The Ticker: Kedem on Way to Raising $150 Million for New Private Equity Fund

SodaStream said to be in acquisition talks with British fund; Settlement offered in IDB dividend suit; Kardan NV agrees to debt talks with bondholders; TA-25 rises in last-minute move.

Ofer Vaknin

Kedem on way to raising $150 million for new private equity fund

The private equity fund Kedma Capital is two thirds of the way toward completing a $150-million fundraising round for a second fund, TheMarker has learned. The fund, whose partners include Gilead Halevy, the son of the former Mossad chief Ephraim Halevy, completed investing the $75 million it raised for its first fund and is due to cash out as early as the end of next year. Since it was formed in 2006, Kedem’s first fund, sources said, has enjoyed an internal rate of return of 20% annually for its investors, the biggest of them being the New York-based York Fund. Kedem typically invests in small, family-controlled, export-oriented companies. Kedem declined to comment. (Eran Azran)

SodaStream said to be in talks to sell itself to British fund

SodaStream, the maker of devices used to make fizzy drinks at home, is in talks to sell itself to a British investment fund for $840 million, sources in the financial markets say. The price works out to $40 a share, a 27% premium over its closing share price of $31.48 in New York Monday. The company – famous as much for employing the actress Scarlett Johansson as a pitchwoman earlier this year as it is for operating a plant in the West Bank that has spurred boycott calls – has been the subject of repeated rumors about a full or partial buying by PepsiCo and others. Although the rumors have helped lift the share price periodically although its major direction has been downward, it trades at a $684 million market capitalization, down 25% from the value when it went public in 2011. SodaStream shares were up 1.5% at $31.96 in New York at midday local time. (Yoram Gabison)

Settlement offered in IDB dividend suit

Nochi Dankner and former directors of IDB Development Corporation, one of the key companies is the conglomerate he lost control of earlier this year, on Tuesday reached a settlement ending two lawsuits that sought to win back some 442 million shekels ($121.5 million) in dividends for plaintiffs who asserted that they were paid out improperly. Under the agreement, they would repay the company 50.6 million shekels for the dividends, which were paid in 2010 and 2011, to its parent, IDB Holding Corporation, a time when Danker was struggling to keep IDB afloat financially. The settlement would not require any of those involved to admit to any wrongdoing, a condition that IDB Development said it would oppose as it pursues its own suit regarding the dividends. IDB Development faces another suit demanding 1.3 billion shekels in dividends that plaintiffs say were paid out improperly. (Shelly Appelberg)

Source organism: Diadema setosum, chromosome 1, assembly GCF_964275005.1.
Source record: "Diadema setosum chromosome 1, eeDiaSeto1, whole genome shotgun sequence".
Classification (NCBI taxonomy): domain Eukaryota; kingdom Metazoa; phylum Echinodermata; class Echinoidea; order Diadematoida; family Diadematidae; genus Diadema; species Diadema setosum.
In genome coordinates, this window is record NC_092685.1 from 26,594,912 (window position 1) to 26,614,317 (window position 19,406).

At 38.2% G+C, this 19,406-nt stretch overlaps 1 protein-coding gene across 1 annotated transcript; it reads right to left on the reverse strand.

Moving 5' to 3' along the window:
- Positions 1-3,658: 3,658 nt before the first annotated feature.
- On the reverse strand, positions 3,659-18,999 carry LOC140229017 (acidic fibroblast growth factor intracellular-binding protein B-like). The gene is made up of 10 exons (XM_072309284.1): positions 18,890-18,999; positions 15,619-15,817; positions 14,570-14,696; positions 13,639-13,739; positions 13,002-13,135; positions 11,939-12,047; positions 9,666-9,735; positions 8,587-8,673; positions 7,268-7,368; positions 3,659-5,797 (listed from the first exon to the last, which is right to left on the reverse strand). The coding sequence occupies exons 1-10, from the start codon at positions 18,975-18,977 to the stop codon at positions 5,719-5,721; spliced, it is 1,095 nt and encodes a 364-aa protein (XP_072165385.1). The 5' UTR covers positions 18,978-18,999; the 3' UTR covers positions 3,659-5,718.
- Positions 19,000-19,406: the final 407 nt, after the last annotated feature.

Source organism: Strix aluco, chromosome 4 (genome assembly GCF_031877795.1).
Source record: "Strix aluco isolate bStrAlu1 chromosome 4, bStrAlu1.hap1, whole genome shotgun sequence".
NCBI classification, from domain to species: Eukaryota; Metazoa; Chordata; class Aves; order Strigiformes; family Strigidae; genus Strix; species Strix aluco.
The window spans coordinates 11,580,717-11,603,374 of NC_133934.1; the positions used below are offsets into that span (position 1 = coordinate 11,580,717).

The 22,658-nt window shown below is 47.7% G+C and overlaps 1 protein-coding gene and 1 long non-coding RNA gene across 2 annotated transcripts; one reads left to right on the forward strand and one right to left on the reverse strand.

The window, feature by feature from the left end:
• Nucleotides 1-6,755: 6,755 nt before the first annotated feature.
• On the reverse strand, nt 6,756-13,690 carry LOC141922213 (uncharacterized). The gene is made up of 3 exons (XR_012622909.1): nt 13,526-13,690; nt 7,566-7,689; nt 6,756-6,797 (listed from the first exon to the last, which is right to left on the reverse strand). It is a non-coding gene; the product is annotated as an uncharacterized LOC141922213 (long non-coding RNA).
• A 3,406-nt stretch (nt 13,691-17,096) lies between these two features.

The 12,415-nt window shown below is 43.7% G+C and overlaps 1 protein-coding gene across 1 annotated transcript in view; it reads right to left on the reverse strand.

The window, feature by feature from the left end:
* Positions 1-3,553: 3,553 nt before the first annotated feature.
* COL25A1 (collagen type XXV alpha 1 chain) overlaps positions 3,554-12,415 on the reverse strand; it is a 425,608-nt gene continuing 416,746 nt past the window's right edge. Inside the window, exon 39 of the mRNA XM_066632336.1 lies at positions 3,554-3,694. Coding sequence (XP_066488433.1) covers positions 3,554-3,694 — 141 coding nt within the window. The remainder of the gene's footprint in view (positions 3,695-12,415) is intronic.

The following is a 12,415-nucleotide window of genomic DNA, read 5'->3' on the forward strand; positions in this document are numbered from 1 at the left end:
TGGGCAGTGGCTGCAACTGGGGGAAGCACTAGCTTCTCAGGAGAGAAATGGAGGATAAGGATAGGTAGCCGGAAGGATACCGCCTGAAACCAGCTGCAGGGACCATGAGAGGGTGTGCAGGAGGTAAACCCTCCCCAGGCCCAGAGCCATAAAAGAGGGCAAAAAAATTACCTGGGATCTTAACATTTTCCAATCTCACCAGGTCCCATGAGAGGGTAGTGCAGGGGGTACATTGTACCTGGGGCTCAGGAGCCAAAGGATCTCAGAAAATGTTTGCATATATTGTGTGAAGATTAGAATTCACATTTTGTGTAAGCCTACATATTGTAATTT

Kardan NV agrees to debt talks with bondholders

The board of property company Kardan NV has buckled under pressure from bondholders and agreed on Tuesday to explore bailout talks on 346 million euros ($448 million) worth of debt. The talks will focus on rescheduling repayments on interest and principal for Kardan’s Alef and Bet series bonds. Bondholders don’t believe Kardan can sell off assets fast enough to meeting the schedule of bond repayments as well as pay off a 33 million-euro loan to Israel Discount Bank. They fear that management’s insistence of keeping to the current repayment schedule will force it to cash in assets at lower valuations, hurting Kardan’s finance and risking repayments due later. Kardan is due to repay 28 million euros to Discount in December and 101 million euros to bondholders next February. Shares of Kardan rose 4.2% to 1.32 shekels (36 cents) in Tel Aviv. (Yoram Gabison)

TA-25 rises in last-minute move

The TA-25 index took a last-minute run higher on Tuesday while bond prices rose sharply and the dollar strengthened to a 14-month high against the shekel. The benchmark index ended up 0.6% at 1,431.64 points, while the TA-100 advanced 0.5% to 1,285.30. Turnover, however, was a thin 804 million shekels ($221 million). Nice System held TA-100 stocks higher with a 2.6% rise to 151 shekels, while Pluristem added 2% to 10.18 after it said it was evaluating strategic opportunities to codevelop and commercialize its cell therapy technology in Japan due to recent changes in Japan’s laws governing regenerative medicine. The government’s 10-year shekel bond climbed 0.52% to lower the yield to 2.48%. The U.S. currency strengthened 0.4% to a Bank Israel rate of 3.641 shekels, while the euro added nearly 0.6% to 4.78132. (Eran Azran)